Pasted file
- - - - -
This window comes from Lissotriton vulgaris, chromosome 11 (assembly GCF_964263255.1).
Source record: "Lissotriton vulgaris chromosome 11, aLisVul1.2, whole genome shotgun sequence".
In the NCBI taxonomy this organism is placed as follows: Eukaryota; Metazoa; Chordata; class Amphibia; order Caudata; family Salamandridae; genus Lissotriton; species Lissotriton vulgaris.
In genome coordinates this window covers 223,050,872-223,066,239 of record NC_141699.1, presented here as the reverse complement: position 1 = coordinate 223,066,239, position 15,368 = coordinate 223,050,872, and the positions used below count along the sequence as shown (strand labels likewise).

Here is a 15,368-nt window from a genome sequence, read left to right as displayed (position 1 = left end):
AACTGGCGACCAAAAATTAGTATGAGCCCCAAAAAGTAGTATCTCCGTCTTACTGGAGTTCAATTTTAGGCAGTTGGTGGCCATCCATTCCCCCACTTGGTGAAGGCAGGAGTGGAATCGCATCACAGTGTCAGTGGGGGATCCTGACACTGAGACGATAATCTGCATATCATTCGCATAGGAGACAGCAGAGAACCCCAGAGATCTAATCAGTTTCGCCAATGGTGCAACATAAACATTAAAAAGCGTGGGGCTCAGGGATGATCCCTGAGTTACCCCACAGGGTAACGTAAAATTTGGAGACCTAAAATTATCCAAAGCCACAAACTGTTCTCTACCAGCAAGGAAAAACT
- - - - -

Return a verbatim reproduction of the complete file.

This window comes from Lissotriton vulgaris, chromosome 11 (assembly GCF_964263255.1).
Source record: "Lissotriton vulgaris chromosome 11, aLisVul1.2, whole genome shotgun sequence".
In the NCBI taxonomy this organism is placed as follows: Eukaryota; Metazoa; Chordata; class Amphibia; order Caudata; family Salamandridae; genus Lissotriton; species Lissotriton vulgaris.
In genome coordinates this window covers 223,050,872-223,066,239 of record NC_141699.1, presented here as the reverse complement: position 1 = coordinate 223,066,239, position 15,368 = coordinate 223,050,872, and the positions used below count along the sequence as shown (strand labels likewise).

Here is a 15,368-nt window from a genome sequence, read left to right as displayed (position 1 = left end):
AACTGGCGACCAAAAATTAGTATGAGCCCCAAAAAGTAGTATCTCCGTCTTACTGGAGTTCAATTTTAGGCAGTTGGTGGCCATCCATTCCCCCACTTGGTGAAGGCAGGAGTGGAATCGCATCACAGTGTCAGTGGGGGATCCTGACACTGAGACGATAATCTGCATATCATTCGCATAGGAGACAGCAGAGAACCCCAGAGATCTAATCAGTTTCGCCAATGGTGCAACATAAACATTAAAAAGCGTGGGGCTCAGGGATGATCCCTGAGTTACCCCACAGGGTAACGTAAAATTTGGAGACCTAAAATTATCCAAAGCCACAAACTGTTCTCTACCAGCAAGGAAAAACT